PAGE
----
Fraser Linza holds up a two-year old Juvenile Sturgeon for the camera. (Aman Parhar/Omineca Express)

Fewer fans in the stands for Annual Sturgeon release due to pandemic

The event is usually bubbling with community members, and local elementary students who release the fish into the Nechako River.

Two hundred Juvenile Sturgeon were released last week as part of the Nechako White Sturgeon Recovery Initiative’s annual sturgeon release.

Due to the virus pandemic, the pre-historic fish had to be released without students from local schools. Usually elementary school students from the district release the Sturgeon into the Nechako River from Riverside Park, and it is aimed to be an educational community event.

For Jordan Cranmer, tour guide at the Nechako White Sturgeon Conservation Centre, her job at the facility changed a lot once B.C. first declared a state of emergency due to COVID-19 in March.

“Connecting with community members is specially hard this year, and I really miss the tours,” Cranmer said.

Normally, there are two tours a day at the hatchery and more on weekends, but that hasn’t been possible with COVID-19 restrictions in place.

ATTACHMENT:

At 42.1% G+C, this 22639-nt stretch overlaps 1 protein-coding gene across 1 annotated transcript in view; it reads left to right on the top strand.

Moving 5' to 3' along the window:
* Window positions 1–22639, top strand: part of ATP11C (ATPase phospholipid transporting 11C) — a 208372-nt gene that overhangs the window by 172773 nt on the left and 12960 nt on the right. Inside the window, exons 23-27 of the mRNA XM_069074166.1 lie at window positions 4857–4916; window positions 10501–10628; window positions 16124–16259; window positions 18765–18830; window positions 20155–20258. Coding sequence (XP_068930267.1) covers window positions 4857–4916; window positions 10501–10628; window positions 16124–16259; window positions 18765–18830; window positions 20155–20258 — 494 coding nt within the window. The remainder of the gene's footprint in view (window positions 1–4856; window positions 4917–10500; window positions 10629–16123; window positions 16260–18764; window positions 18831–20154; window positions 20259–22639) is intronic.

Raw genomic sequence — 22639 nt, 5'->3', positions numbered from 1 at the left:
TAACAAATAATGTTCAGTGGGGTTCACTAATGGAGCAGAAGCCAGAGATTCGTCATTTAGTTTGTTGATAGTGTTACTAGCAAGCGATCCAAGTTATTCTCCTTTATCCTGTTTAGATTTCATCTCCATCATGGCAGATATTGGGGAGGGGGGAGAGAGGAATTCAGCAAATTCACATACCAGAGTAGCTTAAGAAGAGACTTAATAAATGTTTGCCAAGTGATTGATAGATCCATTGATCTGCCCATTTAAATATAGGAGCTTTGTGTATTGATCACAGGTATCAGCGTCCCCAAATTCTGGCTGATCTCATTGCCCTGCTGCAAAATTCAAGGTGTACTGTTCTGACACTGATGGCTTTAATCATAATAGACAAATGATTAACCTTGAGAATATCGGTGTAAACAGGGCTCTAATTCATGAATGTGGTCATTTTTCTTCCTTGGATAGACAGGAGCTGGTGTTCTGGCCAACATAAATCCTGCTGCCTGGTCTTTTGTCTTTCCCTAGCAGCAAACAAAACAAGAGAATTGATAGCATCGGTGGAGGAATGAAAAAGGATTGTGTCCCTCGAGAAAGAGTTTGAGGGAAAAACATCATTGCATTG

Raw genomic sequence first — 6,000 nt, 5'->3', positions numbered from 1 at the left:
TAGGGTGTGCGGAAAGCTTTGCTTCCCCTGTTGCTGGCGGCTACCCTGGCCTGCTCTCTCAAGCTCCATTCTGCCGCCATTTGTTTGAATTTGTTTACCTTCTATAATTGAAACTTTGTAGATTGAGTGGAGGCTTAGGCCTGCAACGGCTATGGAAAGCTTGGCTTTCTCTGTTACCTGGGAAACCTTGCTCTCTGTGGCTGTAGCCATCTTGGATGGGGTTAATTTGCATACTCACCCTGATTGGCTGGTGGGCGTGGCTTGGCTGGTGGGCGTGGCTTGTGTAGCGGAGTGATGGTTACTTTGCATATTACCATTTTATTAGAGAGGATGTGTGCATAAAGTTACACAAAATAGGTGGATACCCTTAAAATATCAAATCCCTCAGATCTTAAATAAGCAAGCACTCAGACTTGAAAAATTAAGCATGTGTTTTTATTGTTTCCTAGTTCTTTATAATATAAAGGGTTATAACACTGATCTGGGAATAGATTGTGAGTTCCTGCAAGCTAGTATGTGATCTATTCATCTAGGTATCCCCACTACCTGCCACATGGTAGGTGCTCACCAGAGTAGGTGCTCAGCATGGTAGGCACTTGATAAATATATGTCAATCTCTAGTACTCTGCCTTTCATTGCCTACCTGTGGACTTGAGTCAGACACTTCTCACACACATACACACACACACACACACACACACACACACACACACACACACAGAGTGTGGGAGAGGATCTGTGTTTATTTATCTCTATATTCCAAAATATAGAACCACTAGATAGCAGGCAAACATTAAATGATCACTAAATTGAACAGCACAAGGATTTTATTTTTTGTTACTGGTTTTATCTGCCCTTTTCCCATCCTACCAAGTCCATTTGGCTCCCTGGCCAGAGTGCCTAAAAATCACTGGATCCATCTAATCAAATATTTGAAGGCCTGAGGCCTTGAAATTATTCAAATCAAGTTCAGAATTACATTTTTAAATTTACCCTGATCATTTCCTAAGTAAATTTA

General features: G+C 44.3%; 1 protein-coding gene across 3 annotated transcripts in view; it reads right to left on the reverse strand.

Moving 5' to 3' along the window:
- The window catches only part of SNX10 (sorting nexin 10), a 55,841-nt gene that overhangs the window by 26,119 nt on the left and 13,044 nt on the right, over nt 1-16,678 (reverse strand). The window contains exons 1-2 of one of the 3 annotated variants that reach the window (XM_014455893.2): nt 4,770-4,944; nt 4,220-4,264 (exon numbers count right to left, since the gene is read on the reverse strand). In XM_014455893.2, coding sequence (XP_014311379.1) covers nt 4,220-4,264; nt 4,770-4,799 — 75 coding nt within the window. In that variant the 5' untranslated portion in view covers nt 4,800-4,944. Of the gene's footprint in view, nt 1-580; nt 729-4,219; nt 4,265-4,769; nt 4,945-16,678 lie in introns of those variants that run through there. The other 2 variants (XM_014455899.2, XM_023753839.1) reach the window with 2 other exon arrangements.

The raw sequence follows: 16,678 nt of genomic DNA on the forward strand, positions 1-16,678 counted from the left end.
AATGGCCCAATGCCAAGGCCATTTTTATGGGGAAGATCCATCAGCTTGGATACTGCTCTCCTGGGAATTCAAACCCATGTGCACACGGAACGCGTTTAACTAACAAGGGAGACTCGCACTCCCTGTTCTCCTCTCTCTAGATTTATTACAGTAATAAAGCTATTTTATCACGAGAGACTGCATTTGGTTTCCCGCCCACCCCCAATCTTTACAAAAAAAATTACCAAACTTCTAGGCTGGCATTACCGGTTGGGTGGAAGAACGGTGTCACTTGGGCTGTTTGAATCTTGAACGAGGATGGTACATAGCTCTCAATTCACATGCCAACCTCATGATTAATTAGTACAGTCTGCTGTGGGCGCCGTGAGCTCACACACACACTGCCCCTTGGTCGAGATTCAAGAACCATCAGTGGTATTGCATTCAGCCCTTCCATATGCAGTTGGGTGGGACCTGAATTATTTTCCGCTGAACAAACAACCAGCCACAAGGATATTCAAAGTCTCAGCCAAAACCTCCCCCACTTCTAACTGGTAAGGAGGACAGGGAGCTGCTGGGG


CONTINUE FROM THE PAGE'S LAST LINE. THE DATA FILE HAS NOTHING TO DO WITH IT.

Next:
To keep people engaged, Cranmer has been making videos and using Facebook to reach out to the community.

“I was hired as the tour guide for the Nechako White Sturgeon Conservation Centre so I made virtual tours each month to keep the community connected. We have released our first one that captures our June brood capture and spawning procedures here in the facility. But we will continue to do that for the coming months,” she said.

Cranmer learned how to make videos during her time at Nechako Valley Secondary School, and said those skills have transferred well into her current job.

For this year’s release, Juvenile Sturgeon were released from five different sites around Vanderhoof, Fort Fraser and Fraser Lake. This release includes both wild Sturgeon as well as two-year old Juvenile’s hatched within the facility.

An interesting fact is that the two-year-old’s hatched within the facility and released are the size of a normal four-year-old Sturgeon, Cranmer said. This is done to reduce the risk of predation. Otters continue to be one of the biggest predators for the Nechako White Sturgeon.

In terms of why the hatchery is an integral part of the community, Cranmer said, “It brings our community together towards saving an endangered species and I think that’s huge, whether it is in our education system or within our elderly community . We are connected and I think those inter-generational connections within the community are huge.”

Aman Parhar
Editor, Vanderhoof Omineca Express

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Reflection of Jordan Cramer in the Nechako with a newly released Juvenile Sturgeon swimming under water. (Aman Parhar/Omineca Express)

Jordan Cranmer at the Nechako White Sturgeon Conservation Centre. (Aman Parhar/Omineca Express)

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